Each month I make my regular monthly mortgage payment – the fixed payment amount found on my monthly statement.Â I use billpay from my bank.
My lender requires that a full, monthly mortgage payment be made.Â In other words, I cannot split my payment into two payments, sending half on the first day of the month and the other half on the fifteenth.Â I have to send the full, fixed payment amount, by the due date.
Obviously, I can send them more than the fixed amount, but I can’t send less.Â They require at least one monthly payment that is equal to or greater than the fixed amount.
Once the regular monthly payment has posted to my account, I can then focus on reducing my mortgage principal.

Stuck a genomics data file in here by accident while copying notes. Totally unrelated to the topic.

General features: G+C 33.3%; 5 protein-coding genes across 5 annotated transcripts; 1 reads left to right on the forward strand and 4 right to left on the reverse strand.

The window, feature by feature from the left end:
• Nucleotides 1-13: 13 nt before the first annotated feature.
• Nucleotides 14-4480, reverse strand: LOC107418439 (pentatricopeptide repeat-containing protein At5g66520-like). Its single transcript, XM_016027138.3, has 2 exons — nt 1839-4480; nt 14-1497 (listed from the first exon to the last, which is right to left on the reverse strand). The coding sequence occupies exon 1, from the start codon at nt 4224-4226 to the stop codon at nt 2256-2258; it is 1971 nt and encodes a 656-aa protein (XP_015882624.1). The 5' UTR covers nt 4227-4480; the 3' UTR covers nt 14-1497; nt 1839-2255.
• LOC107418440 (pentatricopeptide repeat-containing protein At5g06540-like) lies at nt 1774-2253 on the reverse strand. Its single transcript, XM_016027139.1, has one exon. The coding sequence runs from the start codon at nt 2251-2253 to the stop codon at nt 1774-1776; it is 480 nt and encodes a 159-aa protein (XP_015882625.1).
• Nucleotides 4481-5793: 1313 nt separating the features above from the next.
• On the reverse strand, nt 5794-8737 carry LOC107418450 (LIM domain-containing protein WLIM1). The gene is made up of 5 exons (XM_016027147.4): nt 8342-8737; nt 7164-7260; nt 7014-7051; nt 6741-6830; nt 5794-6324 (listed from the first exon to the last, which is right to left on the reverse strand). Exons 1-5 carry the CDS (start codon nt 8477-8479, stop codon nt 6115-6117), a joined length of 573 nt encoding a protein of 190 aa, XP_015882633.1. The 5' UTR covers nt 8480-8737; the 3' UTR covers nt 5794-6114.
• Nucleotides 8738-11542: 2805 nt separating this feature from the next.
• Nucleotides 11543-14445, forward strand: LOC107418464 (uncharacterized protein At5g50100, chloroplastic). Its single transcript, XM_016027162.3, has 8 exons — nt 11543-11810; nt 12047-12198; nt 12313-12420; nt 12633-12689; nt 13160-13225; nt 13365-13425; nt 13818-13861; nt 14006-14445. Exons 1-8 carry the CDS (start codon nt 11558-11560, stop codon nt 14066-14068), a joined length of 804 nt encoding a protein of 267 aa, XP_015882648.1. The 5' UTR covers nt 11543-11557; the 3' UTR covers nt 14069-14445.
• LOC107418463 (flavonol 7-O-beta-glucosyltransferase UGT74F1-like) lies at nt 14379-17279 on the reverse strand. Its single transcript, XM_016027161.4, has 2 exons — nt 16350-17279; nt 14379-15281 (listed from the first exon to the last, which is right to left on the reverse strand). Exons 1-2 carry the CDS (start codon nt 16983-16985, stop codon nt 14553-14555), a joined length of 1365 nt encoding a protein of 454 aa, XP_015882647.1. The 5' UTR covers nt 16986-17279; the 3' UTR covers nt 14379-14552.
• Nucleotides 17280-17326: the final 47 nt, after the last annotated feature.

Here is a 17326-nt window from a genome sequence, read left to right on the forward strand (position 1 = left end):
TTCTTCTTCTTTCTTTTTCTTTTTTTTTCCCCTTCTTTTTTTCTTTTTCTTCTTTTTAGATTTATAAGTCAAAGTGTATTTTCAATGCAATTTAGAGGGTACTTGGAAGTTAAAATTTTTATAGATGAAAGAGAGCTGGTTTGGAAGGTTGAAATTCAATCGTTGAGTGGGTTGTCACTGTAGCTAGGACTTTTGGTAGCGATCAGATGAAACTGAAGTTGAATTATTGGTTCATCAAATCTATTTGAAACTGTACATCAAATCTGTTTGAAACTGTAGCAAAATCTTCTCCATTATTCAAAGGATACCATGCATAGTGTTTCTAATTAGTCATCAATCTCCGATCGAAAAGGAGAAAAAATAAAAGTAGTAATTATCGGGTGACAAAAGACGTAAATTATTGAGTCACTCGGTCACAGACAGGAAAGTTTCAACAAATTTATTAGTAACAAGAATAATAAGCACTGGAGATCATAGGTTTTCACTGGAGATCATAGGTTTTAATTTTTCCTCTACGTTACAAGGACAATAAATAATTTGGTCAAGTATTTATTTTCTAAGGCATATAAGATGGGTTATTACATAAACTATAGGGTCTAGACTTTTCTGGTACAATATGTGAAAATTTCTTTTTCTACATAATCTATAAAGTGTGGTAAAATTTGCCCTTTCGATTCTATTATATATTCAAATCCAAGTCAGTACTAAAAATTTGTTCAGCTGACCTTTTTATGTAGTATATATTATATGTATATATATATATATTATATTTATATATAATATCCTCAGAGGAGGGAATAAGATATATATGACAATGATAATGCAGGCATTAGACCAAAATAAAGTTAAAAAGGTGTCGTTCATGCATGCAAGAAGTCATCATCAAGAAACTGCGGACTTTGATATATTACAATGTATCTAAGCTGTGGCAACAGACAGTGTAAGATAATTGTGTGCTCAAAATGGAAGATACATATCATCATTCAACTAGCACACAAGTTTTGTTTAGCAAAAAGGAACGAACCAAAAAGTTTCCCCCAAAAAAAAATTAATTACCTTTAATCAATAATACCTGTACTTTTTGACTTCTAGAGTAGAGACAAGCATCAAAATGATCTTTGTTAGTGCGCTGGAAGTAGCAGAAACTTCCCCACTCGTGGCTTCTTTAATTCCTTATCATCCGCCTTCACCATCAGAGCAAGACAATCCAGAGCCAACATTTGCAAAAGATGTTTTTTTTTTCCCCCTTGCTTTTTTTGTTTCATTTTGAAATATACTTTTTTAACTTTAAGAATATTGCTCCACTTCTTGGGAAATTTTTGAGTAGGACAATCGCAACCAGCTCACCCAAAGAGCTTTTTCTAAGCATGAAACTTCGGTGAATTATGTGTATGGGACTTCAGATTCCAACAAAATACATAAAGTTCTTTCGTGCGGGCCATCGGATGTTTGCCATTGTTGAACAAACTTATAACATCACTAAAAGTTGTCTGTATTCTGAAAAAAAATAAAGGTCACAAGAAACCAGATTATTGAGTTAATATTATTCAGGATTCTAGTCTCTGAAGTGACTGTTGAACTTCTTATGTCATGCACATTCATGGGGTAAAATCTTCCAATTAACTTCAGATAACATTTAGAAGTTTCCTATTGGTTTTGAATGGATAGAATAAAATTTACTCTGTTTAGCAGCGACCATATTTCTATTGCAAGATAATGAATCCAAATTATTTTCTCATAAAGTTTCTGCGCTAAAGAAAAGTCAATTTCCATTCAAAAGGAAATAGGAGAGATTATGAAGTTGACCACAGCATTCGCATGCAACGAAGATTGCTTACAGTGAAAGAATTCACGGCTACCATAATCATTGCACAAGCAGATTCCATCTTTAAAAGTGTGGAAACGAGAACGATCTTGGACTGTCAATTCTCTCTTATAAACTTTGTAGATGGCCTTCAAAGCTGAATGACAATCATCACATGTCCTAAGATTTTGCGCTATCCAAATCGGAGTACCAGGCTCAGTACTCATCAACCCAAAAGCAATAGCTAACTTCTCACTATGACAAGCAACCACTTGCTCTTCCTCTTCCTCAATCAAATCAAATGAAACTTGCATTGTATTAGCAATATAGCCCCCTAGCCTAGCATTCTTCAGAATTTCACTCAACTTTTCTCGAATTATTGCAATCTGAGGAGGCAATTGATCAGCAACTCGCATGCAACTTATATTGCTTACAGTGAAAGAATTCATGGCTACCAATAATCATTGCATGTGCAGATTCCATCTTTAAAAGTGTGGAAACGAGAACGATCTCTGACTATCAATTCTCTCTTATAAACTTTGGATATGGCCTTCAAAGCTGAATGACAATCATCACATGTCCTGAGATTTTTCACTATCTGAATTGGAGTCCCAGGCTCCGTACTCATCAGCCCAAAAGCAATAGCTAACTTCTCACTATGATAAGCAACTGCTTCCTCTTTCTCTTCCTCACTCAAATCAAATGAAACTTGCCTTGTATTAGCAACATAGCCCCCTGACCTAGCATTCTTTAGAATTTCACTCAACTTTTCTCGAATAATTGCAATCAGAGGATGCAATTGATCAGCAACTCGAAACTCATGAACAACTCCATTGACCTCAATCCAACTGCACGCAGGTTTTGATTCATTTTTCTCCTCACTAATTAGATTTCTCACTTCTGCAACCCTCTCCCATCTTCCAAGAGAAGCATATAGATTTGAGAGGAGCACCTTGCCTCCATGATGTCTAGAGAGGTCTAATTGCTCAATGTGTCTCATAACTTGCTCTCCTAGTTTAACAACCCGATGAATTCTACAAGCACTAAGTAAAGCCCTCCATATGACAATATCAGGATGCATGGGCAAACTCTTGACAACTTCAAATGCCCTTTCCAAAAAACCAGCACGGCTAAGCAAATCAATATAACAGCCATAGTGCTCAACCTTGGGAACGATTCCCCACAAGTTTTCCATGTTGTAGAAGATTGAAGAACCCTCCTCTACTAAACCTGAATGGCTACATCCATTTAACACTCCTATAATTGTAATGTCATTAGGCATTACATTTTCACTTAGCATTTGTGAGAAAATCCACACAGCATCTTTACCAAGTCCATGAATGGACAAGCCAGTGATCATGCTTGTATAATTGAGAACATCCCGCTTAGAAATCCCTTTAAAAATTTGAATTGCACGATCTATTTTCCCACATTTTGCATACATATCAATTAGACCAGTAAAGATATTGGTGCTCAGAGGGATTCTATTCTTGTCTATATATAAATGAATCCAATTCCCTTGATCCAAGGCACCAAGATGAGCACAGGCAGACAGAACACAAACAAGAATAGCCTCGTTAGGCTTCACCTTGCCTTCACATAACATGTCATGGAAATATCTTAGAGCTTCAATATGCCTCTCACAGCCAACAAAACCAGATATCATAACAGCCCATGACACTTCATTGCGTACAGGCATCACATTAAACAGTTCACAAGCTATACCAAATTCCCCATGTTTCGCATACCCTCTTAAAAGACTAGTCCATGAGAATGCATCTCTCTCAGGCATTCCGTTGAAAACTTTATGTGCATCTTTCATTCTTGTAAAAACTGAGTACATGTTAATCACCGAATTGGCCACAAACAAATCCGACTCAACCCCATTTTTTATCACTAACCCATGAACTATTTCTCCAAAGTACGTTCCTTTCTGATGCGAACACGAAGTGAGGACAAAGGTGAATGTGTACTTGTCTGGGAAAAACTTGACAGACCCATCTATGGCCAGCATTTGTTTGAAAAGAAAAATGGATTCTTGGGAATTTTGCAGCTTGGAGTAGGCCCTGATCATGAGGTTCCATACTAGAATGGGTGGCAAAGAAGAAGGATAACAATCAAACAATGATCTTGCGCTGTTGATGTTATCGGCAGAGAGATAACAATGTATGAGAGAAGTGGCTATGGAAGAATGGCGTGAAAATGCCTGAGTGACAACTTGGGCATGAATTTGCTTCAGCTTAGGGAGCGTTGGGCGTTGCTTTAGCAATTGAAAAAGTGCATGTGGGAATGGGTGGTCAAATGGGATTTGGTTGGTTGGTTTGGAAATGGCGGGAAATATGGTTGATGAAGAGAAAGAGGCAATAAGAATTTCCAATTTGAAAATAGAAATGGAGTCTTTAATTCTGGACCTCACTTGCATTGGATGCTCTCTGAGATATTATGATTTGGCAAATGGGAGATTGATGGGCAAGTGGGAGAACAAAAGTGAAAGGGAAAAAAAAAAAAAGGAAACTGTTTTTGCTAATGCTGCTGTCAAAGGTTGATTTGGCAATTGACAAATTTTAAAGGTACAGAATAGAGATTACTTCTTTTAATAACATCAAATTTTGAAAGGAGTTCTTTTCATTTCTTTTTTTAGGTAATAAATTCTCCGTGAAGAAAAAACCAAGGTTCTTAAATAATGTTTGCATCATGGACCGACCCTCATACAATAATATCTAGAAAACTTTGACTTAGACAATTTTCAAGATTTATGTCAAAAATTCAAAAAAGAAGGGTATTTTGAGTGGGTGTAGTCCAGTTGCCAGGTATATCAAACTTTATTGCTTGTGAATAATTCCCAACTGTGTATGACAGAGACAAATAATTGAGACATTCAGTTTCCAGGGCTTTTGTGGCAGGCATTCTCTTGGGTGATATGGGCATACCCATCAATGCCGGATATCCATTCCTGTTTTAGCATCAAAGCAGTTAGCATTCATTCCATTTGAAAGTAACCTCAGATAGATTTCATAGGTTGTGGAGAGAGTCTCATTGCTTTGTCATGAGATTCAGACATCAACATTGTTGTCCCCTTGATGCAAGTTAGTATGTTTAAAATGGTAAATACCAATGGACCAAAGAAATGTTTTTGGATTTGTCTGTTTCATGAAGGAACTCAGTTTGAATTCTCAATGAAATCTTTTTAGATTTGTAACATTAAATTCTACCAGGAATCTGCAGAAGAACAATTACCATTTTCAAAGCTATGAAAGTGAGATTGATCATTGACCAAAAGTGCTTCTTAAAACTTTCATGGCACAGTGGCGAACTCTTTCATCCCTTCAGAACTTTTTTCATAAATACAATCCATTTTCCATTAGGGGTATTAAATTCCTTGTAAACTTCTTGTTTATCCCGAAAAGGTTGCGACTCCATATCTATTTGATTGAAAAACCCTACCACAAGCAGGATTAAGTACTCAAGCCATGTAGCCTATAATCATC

According to the FAQs from their website, here’s how my lender applies any additional “apply to principal” amount –
Any additional amount specified as “other” will be applied first to past due principal and interest payments, then escrow deficiencies, then late charges, then fees and costs due, then outstanding principal.
Basically, as long as I don’t have any late fees, late charges, or past due payments, every penny of my extra “apply to principal” amount will be, you guessed it, applied to outstanding principal.Â This is a good thing, because this reduces the total amount that I owe on my home, increases my equity, and decreases the amount of interest that I am charged.Â Win, win, win.
If you are thinking about paying off your mortgage early, you might want to do some research, and find out how your lender processes extra principal “payments”.